No, we are buying this from Wall Street firms.

Joel Jerome Houck - Wells Fargo Securities, LLC, Research Division

Okay. And you said...

Robert R. Spears

We don't have any corresponding relationships, if that's the question. We strictly buy from the Street.

Joel Jerome Houck - Wells Fargo Securities, LLC, Research Division

But you said you're not going out longer than 5 to 5/1.

Robert R. Spears

That's correct.

Joel Jerome Houck - Wells Fargo Securities, LLC, Research Division

Okay, great. And then in terms of the taper, I think you guys talked about it, in the first part of the call, obviously, it doesn't impact your portfolio, as much as, obviously, so many other REITs. If we started to see some disruption later this year, as the Fed ultimately unwinds the taper? It sounds like you guys are just contented to stick with your strategy and portfolio, and so even if we saw more attractive spreads further out on a mortgage curve, it sounds like you guys aren't really interested in getting into that because it really kind of changes the overall way you have to run the business and hedge the portfolio, is that the right way to think about it?

Robert R. Spears

Well, not at this point in time, we don't foresee change in our strategy. Now having said that, if there is some spread widening in fixed-rate products, ARMs will widen to some degree and essentially all mortgage product will widen, but I would make the bet that ARMs will line significantly less than fixed-rates, if you do have that type of event. I still think there is a -- with a new bank capital guidelines and things on the horizon and people being defensive in general, I think shorter duration product will outperform longer duration product in a spread lining environment.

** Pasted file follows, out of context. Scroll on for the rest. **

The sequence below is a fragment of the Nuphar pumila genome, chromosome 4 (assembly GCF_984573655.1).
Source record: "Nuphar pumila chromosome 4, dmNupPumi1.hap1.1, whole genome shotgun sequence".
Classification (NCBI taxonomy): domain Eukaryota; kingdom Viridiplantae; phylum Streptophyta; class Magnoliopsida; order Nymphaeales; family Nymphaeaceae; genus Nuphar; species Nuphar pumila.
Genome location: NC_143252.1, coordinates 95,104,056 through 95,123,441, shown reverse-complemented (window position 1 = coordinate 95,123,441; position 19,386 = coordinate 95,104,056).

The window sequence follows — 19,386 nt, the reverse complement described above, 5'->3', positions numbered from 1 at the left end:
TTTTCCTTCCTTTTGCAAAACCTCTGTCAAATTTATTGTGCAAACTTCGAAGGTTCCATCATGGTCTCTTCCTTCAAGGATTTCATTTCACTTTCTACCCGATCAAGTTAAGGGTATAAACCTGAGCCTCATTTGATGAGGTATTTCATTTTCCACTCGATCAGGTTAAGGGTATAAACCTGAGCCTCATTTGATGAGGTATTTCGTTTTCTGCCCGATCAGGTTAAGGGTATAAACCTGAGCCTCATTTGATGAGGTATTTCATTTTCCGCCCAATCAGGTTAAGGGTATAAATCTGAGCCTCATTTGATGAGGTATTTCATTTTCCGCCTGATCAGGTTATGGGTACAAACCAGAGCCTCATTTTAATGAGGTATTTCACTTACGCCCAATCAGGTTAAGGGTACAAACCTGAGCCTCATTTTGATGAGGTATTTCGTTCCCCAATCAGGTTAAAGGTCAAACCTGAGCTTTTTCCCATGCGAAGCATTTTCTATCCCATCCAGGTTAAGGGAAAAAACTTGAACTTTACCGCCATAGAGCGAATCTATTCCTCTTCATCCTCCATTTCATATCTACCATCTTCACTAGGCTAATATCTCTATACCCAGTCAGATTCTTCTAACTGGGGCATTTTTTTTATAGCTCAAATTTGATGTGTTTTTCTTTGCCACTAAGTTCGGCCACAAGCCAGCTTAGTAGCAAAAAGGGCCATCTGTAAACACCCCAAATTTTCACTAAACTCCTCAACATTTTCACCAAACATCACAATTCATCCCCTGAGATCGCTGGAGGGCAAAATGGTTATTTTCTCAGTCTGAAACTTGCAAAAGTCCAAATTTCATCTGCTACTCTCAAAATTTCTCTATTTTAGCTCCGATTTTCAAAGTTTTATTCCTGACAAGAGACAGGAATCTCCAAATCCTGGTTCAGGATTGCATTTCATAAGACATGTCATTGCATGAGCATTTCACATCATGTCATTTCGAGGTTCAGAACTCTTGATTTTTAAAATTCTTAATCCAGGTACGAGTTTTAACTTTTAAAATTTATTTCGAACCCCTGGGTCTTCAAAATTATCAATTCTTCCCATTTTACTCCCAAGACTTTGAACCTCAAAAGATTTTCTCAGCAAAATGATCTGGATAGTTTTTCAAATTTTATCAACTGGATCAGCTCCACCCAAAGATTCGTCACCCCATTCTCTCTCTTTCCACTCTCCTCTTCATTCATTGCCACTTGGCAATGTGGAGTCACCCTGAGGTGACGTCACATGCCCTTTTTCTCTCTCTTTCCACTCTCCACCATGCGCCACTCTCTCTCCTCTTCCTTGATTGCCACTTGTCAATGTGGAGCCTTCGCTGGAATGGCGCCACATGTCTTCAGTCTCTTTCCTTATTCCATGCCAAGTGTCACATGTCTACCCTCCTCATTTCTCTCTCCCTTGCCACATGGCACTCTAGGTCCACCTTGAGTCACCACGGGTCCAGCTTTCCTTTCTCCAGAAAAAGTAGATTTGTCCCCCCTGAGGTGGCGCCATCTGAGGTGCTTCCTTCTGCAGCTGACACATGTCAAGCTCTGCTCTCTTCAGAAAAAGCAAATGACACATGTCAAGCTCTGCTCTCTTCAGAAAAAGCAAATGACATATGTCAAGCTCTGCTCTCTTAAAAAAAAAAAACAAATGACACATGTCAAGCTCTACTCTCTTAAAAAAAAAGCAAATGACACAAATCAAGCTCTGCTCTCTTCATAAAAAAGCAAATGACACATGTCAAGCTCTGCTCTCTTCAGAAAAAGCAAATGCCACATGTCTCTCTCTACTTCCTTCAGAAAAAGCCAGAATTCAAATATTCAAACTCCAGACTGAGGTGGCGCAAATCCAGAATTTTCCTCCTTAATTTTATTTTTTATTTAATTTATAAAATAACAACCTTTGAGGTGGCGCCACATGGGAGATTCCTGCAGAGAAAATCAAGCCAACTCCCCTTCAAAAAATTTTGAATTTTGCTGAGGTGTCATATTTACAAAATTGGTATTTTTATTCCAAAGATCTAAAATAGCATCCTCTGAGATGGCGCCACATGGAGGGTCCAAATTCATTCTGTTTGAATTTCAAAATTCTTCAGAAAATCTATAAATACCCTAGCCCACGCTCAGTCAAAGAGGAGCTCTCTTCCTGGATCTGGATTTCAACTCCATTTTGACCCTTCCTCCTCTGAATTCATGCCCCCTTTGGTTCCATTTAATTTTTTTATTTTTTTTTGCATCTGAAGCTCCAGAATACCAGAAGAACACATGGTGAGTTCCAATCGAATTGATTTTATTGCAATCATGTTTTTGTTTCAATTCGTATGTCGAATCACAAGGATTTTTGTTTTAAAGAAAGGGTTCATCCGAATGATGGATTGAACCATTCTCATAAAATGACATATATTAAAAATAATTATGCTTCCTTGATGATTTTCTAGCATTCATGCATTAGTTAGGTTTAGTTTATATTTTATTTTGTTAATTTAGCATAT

Andrew F. Jacobs

Well, just to emphasize what Robert said. With a potential widening in the fixed-rate, that doesn't mean we're there. It's the sympathy -- it's the ARMs will have some sympathy widening as well, likely. We will continue to be focused on the short duration. As I said, we've maintained this strategy for the last number of years and people were saying you can make more money if you extend it. This is -- we're exactly where we want to be and we want to continue to be there. And don't see any change any time.

Joel Jerome Houck - Wells Fargo Securities, LLC, Research Division

Okay, great. I know you guys have a very, long successful track record and very good differentiation in the past, 12 to 18 months, given the high balance.

Operator

[Operator Instructions] And at this time, showing no additional questions in the queue. This will conclude our question and answer session. I would like to turn the conference back over to Lindsey Crabbe for any closing remarks.

Lindsey Crabbe

Thanks again for joining us today. If you have further questions, please give us a call. We look forward to speaking with you next quarter.

Operator

Ladies and gentlemen, the conference has now concluded. We thank you for attending today's presentation. You may now disconnect.